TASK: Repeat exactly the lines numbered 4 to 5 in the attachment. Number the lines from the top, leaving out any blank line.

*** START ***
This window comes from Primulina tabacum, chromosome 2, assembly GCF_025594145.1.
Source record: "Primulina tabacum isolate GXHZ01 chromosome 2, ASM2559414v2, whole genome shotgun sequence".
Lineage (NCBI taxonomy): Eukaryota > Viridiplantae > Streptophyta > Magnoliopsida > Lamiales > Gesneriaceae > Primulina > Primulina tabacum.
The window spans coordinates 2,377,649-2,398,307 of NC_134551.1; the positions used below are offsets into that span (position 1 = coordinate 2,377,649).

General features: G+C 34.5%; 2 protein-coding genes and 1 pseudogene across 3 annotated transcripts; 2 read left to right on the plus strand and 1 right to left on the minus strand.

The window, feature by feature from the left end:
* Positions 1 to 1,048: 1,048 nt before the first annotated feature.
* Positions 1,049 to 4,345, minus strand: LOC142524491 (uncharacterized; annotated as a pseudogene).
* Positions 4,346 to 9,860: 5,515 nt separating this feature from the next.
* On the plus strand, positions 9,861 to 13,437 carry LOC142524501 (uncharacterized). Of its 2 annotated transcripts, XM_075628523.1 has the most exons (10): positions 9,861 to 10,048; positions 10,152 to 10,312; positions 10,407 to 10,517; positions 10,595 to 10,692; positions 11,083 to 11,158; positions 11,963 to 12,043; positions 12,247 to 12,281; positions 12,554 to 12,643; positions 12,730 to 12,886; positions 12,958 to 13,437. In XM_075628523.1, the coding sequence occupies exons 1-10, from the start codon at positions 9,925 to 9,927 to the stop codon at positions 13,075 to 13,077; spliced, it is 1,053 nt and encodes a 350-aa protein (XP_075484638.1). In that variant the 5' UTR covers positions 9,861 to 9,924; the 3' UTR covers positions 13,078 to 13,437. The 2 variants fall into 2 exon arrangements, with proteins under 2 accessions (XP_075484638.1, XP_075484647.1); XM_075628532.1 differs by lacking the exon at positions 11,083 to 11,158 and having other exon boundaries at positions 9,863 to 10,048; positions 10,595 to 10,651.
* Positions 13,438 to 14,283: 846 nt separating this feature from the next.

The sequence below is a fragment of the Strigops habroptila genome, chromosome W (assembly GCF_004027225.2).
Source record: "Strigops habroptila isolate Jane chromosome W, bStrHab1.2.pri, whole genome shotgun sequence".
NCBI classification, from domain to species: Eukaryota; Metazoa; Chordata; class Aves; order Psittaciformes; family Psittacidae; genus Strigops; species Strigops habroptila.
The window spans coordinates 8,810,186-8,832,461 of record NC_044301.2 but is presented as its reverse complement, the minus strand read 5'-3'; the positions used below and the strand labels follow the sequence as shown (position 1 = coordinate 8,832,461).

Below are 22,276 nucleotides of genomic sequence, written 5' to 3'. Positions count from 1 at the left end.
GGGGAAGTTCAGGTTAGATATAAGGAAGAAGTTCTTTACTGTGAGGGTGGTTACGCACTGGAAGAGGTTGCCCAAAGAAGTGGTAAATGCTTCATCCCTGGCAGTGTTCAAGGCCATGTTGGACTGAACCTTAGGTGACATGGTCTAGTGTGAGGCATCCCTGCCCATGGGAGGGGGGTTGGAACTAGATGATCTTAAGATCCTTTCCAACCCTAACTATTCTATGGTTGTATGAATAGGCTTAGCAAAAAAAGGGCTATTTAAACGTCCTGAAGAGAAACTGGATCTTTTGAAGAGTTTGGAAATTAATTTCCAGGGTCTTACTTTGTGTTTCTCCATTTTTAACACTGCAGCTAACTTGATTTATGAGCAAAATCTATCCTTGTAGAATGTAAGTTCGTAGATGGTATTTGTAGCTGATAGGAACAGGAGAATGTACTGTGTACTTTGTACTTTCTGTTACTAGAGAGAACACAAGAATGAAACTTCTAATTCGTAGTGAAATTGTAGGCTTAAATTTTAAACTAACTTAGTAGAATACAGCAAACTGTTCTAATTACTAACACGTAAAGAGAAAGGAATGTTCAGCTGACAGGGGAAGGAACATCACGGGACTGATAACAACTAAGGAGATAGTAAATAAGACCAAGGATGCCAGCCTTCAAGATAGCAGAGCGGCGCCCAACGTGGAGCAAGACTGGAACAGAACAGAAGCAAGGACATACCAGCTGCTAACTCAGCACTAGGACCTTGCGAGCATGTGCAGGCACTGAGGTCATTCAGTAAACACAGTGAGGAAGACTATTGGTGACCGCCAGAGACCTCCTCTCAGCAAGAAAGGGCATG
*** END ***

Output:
The window spans coordinates 2,377,649-2,398,307 of NC_134551.1; the positions used below are offsets into that span (position 1 = coordinate 2,377,649).

General features: G+C 34.5%; 2 protein-coding genes and 1 pseudogene across 3 annotated transcripts; 2 read left to right on the plus strand and 1 right to left on the minus strand.